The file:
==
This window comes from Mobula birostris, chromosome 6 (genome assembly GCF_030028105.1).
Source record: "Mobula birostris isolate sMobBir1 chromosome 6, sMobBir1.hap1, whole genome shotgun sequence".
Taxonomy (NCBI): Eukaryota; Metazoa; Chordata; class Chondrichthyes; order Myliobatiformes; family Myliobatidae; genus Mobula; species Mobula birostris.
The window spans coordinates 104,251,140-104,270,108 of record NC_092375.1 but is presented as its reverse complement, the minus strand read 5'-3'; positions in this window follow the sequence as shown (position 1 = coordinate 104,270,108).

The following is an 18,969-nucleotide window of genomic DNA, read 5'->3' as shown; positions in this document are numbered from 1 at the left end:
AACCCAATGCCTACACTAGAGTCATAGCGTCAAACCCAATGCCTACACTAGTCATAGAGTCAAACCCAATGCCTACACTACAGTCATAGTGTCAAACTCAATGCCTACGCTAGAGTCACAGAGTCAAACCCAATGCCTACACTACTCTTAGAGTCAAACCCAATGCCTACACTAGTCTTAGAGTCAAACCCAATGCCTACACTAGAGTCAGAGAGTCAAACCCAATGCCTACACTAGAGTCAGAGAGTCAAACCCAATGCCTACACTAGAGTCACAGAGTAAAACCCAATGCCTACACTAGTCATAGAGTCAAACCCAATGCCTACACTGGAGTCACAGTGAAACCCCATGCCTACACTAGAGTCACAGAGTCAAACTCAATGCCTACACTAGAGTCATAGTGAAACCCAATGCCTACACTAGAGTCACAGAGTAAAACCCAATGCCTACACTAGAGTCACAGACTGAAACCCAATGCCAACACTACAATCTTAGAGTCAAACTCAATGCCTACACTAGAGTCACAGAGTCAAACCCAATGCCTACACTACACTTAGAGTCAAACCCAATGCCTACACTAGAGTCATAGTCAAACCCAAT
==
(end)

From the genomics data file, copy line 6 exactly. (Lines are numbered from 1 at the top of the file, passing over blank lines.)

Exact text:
AACCCAATGCCTACACTAGAGTCATAGCGTCAAACCCAATGCCTACACTAGTCATAGAGTCAAACCCAATGCCTACACTACAGTCATAGTGTCAAACTCAATGCCTACGCTAGAGTCACAGAGTCAAACCCAATGCCTACACTACTCTTAGAGTCAAACCCAATGCCTACACTAGTCTTAGAGTCAAACCCAATGCCTACACTAGAGTCAGAGAGTCAAACCCAATGCCTACACTAGAGTCAGAGAGTCAAACCCAATGCCTACACTAGAGTCACAGAGTAAAACCCAATGCCTACACTAGTCATAGAGTCAAACCCAATGCCTACACTGGAGTCACAGTGAAACCCCATGCCTACACTAGAGTCACAGAGTCAAACTCAATGCCTACACTAGAGTCATAGTGAAACCCAATGCCTACACTAGAGTCACAGAGTAAAACCCAATGCCTACACTAGAGTCACAGACTGAAACCCAATGCCAACACTACAATCTTAGAGTCAAACTCAATGCCTACACTAGAGTCACAGAGTCAAACCCAATGCCTACACTACACTTAGAGTCAAACCCAATGCCTACACTAGAGTCATAGTCAAACCCAAT